And most importantly of all, he can handle the scrutiny of every market. To add the icing to the cake, Lovullo was named 2017 NL Manager of the Year for his efforts.
From the time Alex Cora was a below average hitting utility player under then Red Sox manager Terry Francona, the grand expectation was that he would one day become a major league manager himself. After retiring as a player in 2011, Cora eventually set out on a road which led him to becoming the bench coach for the Houston Astros before the 2017 season. Additionally, he also served as the general manager for Team Puerto Rico in the World Baseball Classic for 2017, who subsequently finished runner up in the tournament to team USA.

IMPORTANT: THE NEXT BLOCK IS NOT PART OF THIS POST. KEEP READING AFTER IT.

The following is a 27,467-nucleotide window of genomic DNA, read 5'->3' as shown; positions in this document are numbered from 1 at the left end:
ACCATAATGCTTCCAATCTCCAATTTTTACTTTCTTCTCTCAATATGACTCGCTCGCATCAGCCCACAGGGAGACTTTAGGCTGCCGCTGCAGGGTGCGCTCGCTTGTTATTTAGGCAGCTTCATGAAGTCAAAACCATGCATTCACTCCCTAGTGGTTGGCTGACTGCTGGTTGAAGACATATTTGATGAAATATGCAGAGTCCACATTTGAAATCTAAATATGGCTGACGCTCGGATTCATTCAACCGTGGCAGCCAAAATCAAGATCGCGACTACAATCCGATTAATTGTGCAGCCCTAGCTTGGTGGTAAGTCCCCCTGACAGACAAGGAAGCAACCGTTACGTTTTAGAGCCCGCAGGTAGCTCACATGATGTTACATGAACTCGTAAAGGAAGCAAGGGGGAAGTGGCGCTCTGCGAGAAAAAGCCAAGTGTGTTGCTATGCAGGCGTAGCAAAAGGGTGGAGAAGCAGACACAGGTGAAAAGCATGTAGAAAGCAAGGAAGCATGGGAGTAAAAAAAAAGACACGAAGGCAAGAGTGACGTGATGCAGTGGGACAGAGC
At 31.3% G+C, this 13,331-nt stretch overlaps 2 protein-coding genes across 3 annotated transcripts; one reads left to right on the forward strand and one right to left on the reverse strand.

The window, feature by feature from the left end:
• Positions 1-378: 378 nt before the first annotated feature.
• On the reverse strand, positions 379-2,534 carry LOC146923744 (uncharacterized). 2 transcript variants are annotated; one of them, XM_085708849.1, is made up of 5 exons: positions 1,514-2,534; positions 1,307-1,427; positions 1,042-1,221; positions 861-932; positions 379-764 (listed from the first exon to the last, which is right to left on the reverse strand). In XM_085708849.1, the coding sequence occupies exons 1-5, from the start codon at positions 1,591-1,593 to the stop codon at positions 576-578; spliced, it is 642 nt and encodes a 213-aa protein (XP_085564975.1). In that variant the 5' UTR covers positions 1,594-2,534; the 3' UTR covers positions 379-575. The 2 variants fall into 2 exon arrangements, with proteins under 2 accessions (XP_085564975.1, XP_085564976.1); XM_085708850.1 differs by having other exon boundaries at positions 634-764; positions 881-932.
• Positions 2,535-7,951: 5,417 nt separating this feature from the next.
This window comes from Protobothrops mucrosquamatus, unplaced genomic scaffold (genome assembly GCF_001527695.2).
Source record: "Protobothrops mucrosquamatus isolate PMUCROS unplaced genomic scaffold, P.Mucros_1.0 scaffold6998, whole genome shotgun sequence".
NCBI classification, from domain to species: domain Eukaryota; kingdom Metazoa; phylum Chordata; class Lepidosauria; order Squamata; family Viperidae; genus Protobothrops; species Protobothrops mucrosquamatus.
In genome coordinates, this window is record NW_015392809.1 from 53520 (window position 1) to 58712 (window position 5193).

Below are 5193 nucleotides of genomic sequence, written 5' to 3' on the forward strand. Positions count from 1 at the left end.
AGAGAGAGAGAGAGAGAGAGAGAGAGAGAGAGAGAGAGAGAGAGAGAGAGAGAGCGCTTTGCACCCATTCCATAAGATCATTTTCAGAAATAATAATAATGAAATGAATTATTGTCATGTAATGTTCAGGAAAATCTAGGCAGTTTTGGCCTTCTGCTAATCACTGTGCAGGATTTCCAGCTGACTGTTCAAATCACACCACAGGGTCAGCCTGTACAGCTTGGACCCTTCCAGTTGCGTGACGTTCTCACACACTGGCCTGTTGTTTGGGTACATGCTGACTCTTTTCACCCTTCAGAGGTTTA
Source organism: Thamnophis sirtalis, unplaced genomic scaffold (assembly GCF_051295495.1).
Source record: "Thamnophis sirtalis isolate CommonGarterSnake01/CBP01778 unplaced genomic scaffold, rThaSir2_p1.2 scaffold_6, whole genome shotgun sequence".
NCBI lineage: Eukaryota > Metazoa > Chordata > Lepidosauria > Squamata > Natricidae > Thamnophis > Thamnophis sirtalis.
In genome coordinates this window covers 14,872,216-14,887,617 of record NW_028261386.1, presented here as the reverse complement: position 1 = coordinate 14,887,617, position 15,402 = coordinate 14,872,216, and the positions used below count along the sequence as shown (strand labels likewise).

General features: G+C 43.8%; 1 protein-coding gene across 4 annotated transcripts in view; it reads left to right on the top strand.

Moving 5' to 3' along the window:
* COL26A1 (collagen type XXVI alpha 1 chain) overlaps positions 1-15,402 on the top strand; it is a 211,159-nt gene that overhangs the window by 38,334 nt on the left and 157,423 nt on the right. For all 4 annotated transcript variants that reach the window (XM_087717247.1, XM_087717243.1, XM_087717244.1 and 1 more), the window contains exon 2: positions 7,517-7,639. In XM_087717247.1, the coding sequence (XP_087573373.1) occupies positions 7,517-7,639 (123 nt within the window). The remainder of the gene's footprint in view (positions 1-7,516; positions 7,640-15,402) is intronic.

Serving under Houston manager A.J. Hinch, Cora began his hands on work with players in on field practice. Hinch took ever opportunity to praise his former bench coach’s presence, communication, and work ethic. When several managerial openings became available, the Astros skipper admitted it was merely a matter of time before Cora got hired with another team.
Dombrowski honed in on him immediately. Despite frequent denials from the front office in regards to Cora’s imminent hiring, widespread reports seemed to discredit the candidacy of Ron Gardenhire or Brad Ausmus. Nonetheless, the former Astros bench coach got the nod as was expected from the moment Farrell’s firing was announced.
As Red Sox players started arriving to camp in Fort Myers, fans and media started to get a sense of where each player would fit into the lineup and roster. Mookie would lead off. Hanley would hit third. Martinez would mostly DH, but play some outfield. Mostly left field at Fenway, but right field on the road.